John Tranter — Poetry, reviews
‘Tranter may now be Australia’s most important poet.’
— US Publishers Weekly
John has published more than twenty books, including the Penguin Book of Modern Australian Poetry (1992), co-edited with Philip Mead. He is the founding editor of the internationally popular literary quarterly Jacket, free on the Internet at
John recently edited the 2011 annual anthology of recent Australian poems for Black Inc Books. Here’s part of his introduction:
Each year (since 2003) Black Inc. has asked Australian poets to submit a selection of their work for this anthology. This year it was my turn to read through the two to three thousand poems that were sent in and choose the best
“I’m not sure that we can trust the word ‘best’ when we’re talking about poetry — there are so many different kinds of poetry, from Homer to rock and roll, and then there are millions of readers with their individual tastes and prejudices — but in any case I chose a little over a hundred of what I felt were the most vigorous, varied and interesting poems for this book.…
“…what a rich, strange and diverse lot these poems turned out to be. Look at this list below, a gathering of some of the brightest images, transformations and unbelievable events that litter this collection. I suspect that these strange and potent imaginings can only have come into existence as fragments of dreams or nightmares…:
“Bent hot-dogs talk to strangers. Still, the oak trees flower above us, a canopy of lust; an academic scholar talks about whoring his mind, a poetry editor apologises for not accepting a sentimental poem about a lost ant, a well-known fiction writer snoozes on the sofa, an empty brandy bottle in her lap, Boofhead’s Egyptian style of ambulation and a vast mural of Fred and Wilma are discussed, mothers wonder how tiger snakes got into the linen cupboards, an unknown baby skeleton, a word in Arabic that means a tree that befriends doomed travellers, the irony of green rain, the devil on holiday in Tasmania, Picasso’s one red eye, Ezra Pound’s brilliant rottenness, the Master of Stomachs, a skyscraper as a babel of crockery, dawn as the clock-face of the heavens, the feedback loop of amazing grace and dead birds, phantoms on the home stretch, a woman who’s doing the accounts with one hand and killing a snake with another while she gets an armful of wood…
“…enjoy these fragments of dream-work, as Freud called it. And when you wake up tomorrow, if you’re lucky, you’ll have some dream-work of your own to think about.
Here is a link to Black Inc’s Internet page for the book: [»»]
In 2010 British critic Rod Mengham compiled a collection of a dozen essays from critics in Britain, the US and Australia: The Salt Companion to John Tranter (Cambridge: Salt Publications, 2010.) The blurb says:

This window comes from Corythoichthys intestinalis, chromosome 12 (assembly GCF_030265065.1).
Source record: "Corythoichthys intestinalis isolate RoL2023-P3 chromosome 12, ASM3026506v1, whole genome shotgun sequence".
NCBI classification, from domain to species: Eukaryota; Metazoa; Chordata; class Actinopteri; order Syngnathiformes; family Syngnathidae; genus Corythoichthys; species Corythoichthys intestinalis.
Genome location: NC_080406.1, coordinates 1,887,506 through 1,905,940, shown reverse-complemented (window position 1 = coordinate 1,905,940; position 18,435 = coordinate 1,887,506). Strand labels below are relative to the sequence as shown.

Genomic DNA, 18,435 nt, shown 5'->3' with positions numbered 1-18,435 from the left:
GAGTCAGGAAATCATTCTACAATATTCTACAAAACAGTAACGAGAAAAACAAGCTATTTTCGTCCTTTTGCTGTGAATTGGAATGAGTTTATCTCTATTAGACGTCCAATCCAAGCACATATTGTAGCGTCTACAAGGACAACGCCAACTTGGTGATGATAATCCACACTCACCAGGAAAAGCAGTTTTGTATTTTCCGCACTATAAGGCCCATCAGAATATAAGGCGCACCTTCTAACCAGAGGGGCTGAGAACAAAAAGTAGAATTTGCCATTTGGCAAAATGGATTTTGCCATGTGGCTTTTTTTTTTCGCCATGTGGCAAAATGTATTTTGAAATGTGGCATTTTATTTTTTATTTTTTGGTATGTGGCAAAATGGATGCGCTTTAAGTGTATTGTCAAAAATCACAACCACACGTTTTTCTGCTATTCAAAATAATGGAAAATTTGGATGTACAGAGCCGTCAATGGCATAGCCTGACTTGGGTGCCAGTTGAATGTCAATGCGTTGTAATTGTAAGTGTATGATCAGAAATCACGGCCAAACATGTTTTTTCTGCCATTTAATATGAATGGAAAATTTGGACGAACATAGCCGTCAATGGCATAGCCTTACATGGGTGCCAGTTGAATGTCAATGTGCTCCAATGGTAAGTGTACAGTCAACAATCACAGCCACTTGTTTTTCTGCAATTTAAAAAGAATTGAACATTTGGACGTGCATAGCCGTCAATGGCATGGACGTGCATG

“The essays published here focus on key works in Tranter’s career to date, emphasising the importance of his work as editor as well as poet, both in an Australian and in an international context. They include close readings of poems that illustrate the formal range of his work, assess the reception of his books in the context of his perceived role as symbolic representative of an urban, cosmopolitan, tradition in Australian culture, and provide fresh interpretations of his relationships with English, French and American literature.”
You can read the Preface here, on John Tranter’s own internet site.
John’s 2006 collection of poems, Urban Myths: 210 Poems: New and Selected, won:
- the Victorian Premier’s Prize for poetry in 2006
- the New South Wales Premier’s Prize for poetry in 2007
- the 2008 South Australian state award for poetry
- the 2008 South Australian Premier’s Prize for the best book in any field published in 2006-2007.
No other collection of poetry has been so widely popular with the judges of so many different awards.
His (2010) book is Starlight: 150 Poems (UQP, 2010). In 2011 it was awarded the Age Book of the Year award for poetry, and the Queensland Premier’s Prize for poetry. No other Australian writer has ever won six major awards for literature in five years.
“Reading the 150 poems in this collection is to spend time in the company of a writer steeped (well-versed?) in the work of other poets, and able to assume different narrative voices at will. There are poems inspired by the French poet Baudelaire, American John Ashbery and TS Eliot. Infiltrating his work is a dry, laconic wit and a rich understanding of culture and history. In my opinion, Starlight saves the best till last. A particular pleasure was the lively sequence ‘At the Movies’, which ruminates on films of the past, and Tranter’s updated response to Baudelaire’s celebrated Les Fleurs du mal, which is every bit as wicked and visceral as the original.”
— Andrew Wilkins, Bookseller+Publisher
The Australian Poetry Library project, which John Tranter founded in 2004, was funded with a major Linkage Grant from the Australian Research Council. Professor Elizabeth Webby and Creagh Cole, from the University of Sydney, in association with CAL (the Copyright Agency Limited), head a team of researchers building a wide-ranging library of resources on the Internet. You can check its progress here: https://www.poetrylibrary.edu.au/
You can visit a homepage for John Tranter’s writing at a new, permanent address: johntranter.com, where you can read more than a thousand pages of poems, interviews, book reviews (including dozens of reviews of John’s various books), a biography and a bibliography, and links to dozens of other sites on the Internet that relate to his writing.
Also, his latest book, Heart Starter (Puncher and Wattman, Sydney, and Blazevox Books, Buffalo.) After the publication of Heart Starter in 2015, Tranter has decided to take a decade off from writing poetry, to concentrate on his other interests.
And his Internet Journal at http://johntranter.net